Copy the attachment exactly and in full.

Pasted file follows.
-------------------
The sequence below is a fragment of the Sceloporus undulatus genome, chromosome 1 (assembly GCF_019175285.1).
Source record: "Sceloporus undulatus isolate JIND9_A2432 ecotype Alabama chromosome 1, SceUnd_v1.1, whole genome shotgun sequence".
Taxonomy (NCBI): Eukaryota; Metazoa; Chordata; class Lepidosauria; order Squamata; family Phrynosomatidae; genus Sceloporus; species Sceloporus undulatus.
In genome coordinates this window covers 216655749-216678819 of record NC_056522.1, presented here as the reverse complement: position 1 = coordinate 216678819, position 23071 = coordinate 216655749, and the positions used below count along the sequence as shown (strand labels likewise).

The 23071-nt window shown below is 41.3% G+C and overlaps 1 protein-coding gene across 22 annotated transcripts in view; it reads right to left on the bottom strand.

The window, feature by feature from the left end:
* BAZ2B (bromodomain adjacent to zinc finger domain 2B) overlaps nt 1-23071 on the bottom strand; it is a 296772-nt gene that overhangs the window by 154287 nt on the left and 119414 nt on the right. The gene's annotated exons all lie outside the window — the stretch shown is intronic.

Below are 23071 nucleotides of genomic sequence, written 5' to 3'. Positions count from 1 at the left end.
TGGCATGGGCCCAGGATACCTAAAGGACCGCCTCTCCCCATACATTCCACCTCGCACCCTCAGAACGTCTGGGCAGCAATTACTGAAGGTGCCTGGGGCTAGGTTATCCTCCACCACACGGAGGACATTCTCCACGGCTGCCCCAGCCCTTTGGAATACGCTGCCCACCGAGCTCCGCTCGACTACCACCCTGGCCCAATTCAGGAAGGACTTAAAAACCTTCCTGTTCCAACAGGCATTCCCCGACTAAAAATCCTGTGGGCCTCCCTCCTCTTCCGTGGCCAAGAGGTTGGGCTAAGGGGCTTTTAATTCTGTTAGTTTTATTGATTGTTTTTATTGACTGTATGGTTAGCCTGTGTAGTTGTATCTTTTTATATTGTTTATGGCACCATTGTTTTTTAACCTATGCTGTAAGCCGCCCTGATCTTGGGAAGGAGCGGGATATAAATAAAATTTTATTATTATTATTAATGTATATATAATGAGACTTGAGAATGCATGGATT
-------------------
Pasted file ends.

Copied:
The sequence below is a fragment of the Sceloporus undulatus genome, chromosome 1 (assembly GCF_019175285.1).
Source record: "Sceloporus undulatus isolate JIND9_A2432 ecotype Alabama chromosome 1, SceUnd_v1.1, whole genome shotgun sequence".
Taxonomy (NCBI): Eukaryota; Metazoa; Chordata; class Lepidosauria; order Squamata; family Phrynosomatidae; genus Sceloporus; species Sceloporus undulatus.
In genome coordinates this window covers 216655749-216678819 of record NC_056522.1, presented here as the reverse complement: position 1 = coordinate 216678819, position 23071 = coordinate 216655749, and the positions used below count along the sequence as shown (strand labels likewise).

The 23071-nt window shown below is 41.3% G+C and overlaps 1 protein-coding gene across 22 annotated transcripts in view; it reads right to left on the bottom strand.

The window, feature by feature from the left end:
* BAZ2B (bromodomain adjacent to zinc finger domain 2B) overlaps nt 1-23071 on the bottom strand; it is a 296772-nt gene that overhangs the window by 154287 nt on the left and 119414 nt on the right. The gene's annotated exons all lie outside the window — the stretch shown is intronic.

Below are 23071 nucleotides of genomic sequence, written 5' to 3'. Positions count from 1 at the left end.
TGGCATGGGCCCAGGATACCTAAAGGACCGCCTCTCCCCATACATTCCACCTCGCACCCTCAGAACGTCTGGGCAGCAATTACTGAAGGTGCCTGGGGCTAGGTTATCCTCCACCACACGGAGGACATTCTCCACGGCTGCCCCAGCCCTTTGGAATACGCTGCCCACCGAGCTCCGCTCGACTACCACCCTGGCCCAATTCAGGAAGGACTTAAAAACCTTCCTGTTCCAACAGGCATTCCCCGACTAAAAATCCTGTGGGCCTCCCTCCTCTTCCGTGGCCAAGAGGTTGGGCTAAGGGGCTTTTAATTCTGTTAGTTTTATTGATTGTTTTTATTGACTGTATGGTTAGCCTGTGTAGTTGTATCTTTTTATATTGTTTATGGCACCATTGTTTTTTAACCTATGCTGTAAGCCGCCCTGATCTTGGGAAGGAGCGGGATATAAATAAAATTTTATTATTATTATTAATGTATATATAATGAGACTTGAGAATGCATGGATT